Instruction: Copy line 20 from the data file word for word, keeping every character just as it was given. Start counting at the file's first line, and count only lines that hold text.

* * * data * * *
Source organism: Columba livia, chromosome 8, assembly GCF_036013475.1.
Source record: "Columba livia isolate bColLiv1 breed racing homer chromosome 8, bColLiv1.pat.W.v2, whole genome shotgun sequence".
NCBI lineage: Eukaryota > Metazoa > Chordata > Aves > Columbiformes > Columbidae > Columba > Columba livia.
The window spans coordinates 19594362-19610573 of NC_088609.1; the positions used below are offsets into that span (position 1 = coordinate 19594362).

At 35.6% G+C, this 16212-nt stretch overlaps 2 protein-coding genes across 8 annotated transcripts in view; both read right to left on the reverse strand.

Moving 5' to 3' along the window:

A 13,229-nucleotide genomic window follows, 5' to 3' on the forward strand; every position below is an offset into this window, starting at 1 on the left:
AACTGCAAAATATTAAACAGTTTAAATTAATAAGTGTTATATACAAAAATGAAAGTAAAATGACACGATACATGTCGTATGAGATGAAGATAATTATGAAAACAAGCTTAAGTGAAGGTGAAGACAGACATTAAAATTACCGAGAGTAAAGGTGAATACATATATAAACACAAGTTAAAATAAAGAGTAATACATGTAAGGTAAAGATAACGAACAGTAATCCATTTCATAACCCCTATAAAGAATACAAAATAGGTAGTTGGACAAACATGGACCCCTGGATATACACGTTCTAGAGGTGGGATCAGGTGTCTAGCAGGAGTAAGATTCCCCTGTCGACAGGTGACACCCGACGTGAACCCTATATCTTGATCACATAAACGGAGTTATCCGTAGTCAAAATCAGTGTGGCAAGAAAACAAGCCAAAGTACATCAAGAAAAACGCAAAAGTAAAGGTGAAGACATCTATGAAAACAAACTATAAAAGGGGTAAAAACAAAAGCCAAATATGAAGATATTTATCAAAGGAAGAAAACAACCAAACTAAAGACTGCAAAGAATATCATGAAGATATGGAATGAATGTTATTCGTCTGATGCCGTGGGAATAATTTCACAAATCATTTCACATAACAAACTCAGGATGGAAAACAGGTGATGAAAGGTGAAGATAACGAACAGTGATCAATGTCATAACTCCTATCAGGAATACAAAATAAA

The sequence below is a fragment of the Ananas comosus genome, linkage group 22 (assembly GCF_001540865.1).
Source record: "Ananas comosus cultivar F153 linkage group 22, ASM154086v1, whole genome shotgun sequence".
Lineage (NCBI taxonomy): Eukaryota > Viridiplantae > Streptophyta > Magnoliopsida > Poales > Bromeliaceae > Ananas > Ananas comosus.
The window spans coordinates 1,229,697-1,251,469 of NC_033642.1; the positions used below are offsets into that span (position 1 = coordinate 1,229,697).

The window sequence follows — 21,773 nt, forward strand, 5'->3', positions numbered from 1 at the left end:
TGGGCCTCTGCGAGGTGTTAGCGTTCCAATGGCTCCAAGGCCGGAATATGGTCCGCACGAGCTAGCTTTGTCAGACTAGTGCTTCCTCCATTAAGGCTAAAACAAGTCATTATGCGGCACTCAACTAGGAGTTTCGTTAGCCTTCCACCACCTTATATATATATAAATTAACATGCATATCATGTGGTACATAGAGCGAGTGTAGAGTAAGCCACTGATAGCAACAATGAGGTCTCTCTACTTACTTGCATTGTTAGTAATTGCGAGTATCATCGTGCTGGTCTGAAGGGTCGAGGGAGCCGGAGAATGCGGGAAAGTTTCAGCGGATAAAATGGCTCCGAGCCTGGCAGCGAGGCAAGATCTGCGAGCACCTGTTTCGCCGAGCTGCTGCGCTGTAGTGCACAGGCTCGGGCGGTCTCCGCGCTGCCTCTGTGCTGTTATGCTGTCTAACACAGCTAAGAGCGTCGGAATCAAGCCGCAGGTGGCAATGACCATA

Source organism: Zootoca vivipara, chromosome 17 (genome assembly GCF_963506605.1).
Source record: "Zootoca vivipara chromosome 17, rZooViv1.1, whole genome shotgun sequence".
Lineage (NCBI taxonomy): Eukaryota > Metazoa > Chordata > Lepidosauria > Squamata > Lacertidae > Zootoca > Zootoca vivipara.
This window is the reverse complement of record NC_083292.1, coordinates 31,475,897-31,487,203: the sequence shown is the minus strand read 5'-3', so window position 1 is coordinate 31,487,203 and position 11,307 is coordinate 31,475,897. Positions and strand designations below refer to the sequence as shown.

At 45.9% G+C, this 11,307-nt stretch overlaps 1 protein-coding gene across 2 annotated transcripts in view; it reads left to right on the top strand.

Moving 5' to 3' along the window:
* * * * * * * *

Moving 5' to 3' along the window: